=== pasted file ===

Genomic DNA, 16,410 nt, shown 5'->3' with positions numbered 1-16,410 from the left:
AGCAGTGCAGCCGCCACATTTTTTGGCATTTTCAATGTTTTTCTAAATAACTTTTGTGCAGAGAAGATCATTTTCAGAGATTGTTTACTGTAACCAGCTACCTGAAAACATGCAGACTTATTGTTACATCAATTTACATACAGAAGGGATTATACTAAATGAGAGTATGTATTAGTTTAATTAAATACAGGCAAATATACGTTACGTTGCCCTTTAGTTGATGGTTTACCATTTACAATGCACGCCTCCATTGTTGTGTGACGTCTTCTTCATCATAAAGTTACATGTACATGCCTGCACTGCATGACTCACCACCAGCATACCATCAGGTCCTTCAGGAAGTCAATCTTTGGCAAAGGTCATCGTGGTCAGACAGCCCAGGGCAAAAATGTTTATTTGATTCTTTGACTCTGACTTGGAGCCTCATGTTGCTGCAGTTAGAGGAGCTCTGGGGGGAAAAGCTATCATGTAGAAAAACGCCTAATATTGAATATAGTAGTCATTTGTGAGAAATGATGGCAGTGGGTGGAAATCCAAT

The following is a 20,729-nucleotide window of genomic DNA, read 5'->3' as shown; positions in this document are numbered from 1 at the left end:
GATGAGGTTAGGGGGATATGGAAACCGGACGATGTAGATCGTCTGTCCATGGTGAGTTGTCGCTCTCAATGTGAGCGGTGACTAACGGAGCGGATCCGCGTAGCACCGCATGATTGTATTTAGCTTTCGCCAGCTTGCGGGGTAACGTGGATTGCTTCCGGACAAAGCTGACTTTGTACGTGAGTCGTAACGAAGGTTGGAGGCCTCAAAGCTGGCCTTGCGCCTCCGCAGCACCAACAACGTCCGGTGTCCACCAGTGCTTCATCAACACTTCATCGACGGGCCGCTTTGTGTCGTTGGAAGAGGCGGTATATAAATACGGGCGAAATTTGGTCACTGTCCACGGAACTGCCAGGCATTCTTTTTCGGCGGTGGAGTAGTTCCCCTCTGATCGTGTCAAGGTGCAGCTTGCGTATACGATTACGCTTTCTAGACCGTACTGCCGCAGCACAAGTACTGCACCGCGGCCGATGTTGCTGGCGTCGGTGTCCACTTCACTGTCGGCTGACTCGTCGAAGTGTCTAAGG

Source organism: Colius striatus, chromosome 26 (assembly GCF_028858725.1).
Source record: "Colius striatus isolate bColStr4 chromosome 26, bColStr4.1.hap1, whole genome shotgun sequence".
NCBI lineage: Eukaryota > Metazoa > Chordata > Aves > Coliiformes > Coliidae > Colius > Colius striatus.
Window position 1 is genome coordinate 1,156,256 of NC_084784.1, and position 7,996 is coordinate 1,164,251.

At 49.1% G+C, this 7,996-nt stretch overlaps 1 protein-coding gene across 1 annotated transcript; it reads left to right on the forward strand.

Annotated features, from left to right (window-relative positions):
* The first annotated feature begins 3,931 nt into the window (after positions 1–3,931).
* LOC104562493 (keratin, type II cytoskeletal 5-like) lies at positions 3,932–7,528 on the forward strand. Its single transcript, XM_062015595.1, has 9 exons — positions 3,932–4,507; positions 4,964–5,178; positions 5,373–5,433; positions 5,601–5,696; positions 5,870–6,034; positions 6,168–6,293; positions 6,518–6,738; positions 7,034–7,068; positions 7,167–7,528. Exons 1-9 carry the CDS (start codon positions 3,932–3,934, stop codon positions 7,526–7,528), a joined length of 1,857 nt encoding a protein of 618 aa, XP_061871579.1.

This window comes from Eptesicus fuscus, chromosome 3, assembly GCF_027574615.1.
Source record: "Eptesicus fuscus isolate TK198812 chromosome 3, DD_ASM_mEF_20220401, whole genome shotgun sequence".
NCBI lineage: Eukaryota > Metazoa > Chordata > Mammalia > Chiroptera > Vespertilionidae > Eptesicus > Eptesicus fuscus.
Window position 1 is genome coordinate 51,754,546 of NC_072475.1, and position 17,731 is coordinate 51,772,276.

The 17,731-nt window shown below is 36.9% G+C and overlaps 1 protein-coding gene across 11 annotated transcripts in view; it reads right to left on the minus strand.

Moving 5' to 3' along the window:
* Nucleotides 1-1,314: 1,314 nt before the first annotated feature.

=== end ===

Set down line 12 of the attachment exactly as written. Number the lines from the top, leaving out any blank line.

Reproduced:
* LOC104562493 (keratin, type II cytoskeletal 5-like) lies at positions 3,932–7,528 on the forward strand. Its single transcript, XM_062015595.1, has 9 exons — positions 3,932–4,507; positions 4,964–5,178; positions 5,373–5,433; positions 5,601–5,696; positions 5,870–6,034; positions 6,168–6,293; positions 6,518–6,738; positions 7,034–7,068; positions 7,167–7,528. Exons 1-9 carry the CDS (start codon positions 3,932–3,934, stop codon positions 7,526–7,528), a joined length of 1,857 nt encoding a protein of 618 aa, XP_061871579.1.